People Smuggler Payoff Claim Risks New Australia-Indonesia Spat

Australia is at risk of a fresh diplomatic spat with northern neighbor Indonesia amid claims people smugglers were paid to turn back a boat carrying asylum seekers toward the country’s waters.

Indonesian authorities say they are investigating an Australian Broadcasting Corp. report that a boat with 65 asylum seekers onboard was intercepted last week off Indonesia’s West Papua by an Australian border patrol. The crew were paid A$5,000 ($3,870) each to turn around, the report said, citing an Indonesian police chief.

Asked on Friday if the report was true, Prime Minister Tony Abbott told reporters the government wouldn’t comment on “operational matters” related to people smuggling, as it’d give information to Australia’s enemies. Indonesian Foreign Ministry spokesman Arrmanatha Nasir didn’t respond to a message to his mobile phone seeking comment. Australia’s foreign and immigration ministers have denied that the country has paid people smugglers, according to the Sydney Morning Herald.

The alleged incident could create new tensions between Australia and a major Southeast Asian trading partner. Abbott in April recalled his ambassador to Jakarta after Indonesia executed two Australians for drug offenses, though the envoy recently returned. The two countries have a long history of periodic friction.

Abbott won power in September 2013 vowing to “stop the boats” after a surge in asylum seekers attempting to travel to Australia by sea in often-rickety crafts operated by people smugglers from Indonesia. Some of them drowned in the process.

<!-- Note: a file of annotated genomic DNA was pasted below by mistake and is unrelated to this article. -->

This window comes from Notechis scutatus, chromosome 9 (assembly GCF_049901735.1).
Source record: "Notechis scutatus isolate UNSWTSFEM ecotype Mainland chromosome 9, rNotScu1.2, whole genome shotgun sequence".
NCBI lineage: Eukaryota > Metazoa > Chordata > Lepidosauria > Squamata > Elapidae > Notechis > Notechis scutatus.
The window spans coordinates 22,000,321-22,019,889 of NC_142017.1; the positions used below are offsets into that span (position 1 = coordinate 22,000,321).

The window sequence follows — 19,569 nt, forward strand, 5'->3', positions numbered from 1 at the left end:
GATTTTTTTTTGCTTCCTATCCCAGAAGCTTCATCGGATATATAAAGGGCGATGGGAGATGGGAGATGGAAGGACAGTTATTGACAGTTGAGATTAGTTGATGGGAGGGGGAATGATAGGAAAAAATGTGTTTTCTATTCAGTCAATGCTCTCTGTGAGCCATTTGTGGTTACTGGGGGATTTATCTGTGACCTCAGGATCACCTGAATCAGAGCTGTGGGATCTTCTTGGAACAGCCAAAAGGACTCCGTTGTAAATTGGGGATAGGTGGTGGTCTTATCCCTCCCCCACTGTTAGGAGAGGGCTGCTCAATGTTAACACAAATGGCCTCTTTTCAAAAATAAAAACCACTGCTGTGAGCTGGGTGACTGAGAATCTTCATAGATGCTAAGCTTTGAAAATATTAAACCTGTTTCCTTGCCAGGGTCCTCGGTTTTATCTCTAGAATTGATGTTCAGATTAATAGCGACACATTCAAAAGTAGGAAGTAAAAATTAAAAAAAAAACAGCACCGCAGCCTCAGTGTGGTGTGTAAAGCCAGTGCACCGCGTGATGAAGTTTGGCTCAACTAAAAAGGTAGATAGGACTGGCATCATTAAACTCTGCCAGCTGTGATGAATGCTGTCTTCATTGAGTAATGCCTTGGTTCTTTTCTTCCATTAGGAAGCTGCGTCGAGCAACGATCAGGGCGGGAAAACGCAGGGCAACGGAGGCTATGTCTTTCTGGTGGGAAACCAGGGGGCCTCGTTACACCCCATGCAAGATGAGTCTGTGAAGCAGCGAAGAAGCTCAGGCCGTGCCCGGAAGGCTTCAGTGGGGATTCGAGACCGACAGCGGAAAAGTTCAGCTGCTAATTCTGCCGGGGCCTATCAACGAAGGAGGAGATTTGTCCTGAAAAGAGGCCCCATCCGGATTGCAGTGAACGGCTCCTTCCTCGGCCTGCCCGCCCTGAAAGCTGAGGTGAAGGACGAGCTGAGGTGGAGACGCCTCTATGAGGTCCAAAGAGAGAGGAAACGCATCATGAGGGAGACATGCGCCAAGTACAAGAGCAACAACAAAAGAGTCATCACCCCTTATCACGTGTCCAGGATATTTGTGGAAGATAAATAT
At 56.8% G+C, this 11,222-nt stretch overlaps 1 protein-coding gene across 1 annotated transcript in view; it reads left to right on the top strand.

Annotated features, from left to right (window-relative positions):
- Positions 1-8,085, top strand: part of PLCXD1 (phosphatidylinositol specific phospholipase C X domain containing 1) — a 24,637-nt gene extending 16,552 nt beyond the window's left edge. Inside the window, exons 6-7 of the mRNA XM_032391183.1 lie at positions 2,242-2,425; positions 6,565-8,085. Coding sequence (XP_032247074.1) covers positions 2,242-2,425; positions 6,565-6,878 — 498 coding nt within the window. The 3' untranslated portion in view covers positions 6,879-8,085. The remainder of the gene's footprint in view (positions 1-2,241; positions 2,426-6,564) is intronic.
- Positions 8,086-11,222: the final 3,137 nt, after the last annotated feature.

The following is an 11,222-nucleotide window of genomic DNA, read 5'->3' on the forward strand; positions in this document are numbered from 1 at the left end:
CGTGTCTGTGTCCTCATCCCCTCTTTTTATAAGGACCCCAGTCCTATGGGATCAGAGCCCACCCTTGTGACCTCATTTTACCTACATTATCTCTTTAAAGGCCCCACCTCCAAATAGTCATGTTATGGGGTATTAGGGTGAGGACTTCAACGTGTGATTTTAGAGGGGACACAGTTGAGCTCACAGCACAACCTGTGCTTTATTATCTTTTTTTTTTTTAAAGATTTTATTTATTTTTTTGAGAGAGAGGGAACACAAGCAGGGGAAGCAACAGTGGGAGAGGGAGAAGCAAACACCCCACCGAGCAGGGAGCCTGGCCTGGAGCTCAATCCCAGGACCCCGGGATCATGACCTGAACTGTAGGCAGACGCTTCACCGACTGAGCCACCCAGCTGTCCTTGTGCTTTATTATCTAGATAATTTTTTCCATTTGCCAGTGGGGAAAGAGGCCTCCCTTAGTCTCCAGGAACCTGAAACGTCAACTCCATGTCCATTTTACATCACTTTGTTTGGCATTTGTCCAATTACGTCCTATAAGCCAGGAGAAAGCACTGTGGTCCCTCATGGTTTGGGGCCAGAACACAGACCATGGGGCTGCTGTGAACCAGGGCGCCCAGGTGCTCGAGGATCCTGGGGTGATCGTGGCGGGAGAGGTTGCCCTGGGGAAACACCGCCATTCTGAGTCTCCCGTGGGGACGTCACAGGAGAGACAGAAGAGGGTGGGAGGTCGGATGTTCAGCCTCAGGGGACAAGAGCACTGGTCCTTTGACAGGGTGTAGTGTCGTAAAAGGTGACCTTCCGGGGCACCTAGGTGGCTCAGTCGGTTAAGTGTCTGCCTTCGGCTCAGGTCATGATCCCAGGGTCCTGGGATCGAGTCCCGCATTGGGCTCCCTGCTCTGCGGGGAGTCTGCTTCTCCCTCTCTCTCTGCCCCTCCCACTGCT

“We’ve used a whole range of measures to stop the boats because that’s what the Australian people elected us to do,” Abbott said Friday in Melbourne. “We will do whatever we reasonably can, consistent with the principles of a decent and humane society, to ensure that the boats stay stopped.”

Rohingya

A recent crackdown on human trafficking rings by authorities in Thailand has left thousands of Bangladeshi and ethnic Rohingya asylum seekers from Myanmar stranded at sea, risking a regional humanitarian crisis as governments debate how to address the issue.

While Abbott says his government’s stance is humanitarian as it has reduced asylum-seeker drownings, which reached almost 1,200 under the previous Labor government, Indonesia says the policy is flawed.

If Australia did indeed pay smugglers to turn around the boat it amounted to “endangering life,” the Indonesian foreign ministry’s Nasir said, according to the ABC. “They were in the middle of the sea, but were pushed back.”

For more, read this QuickTake: Political Asylum

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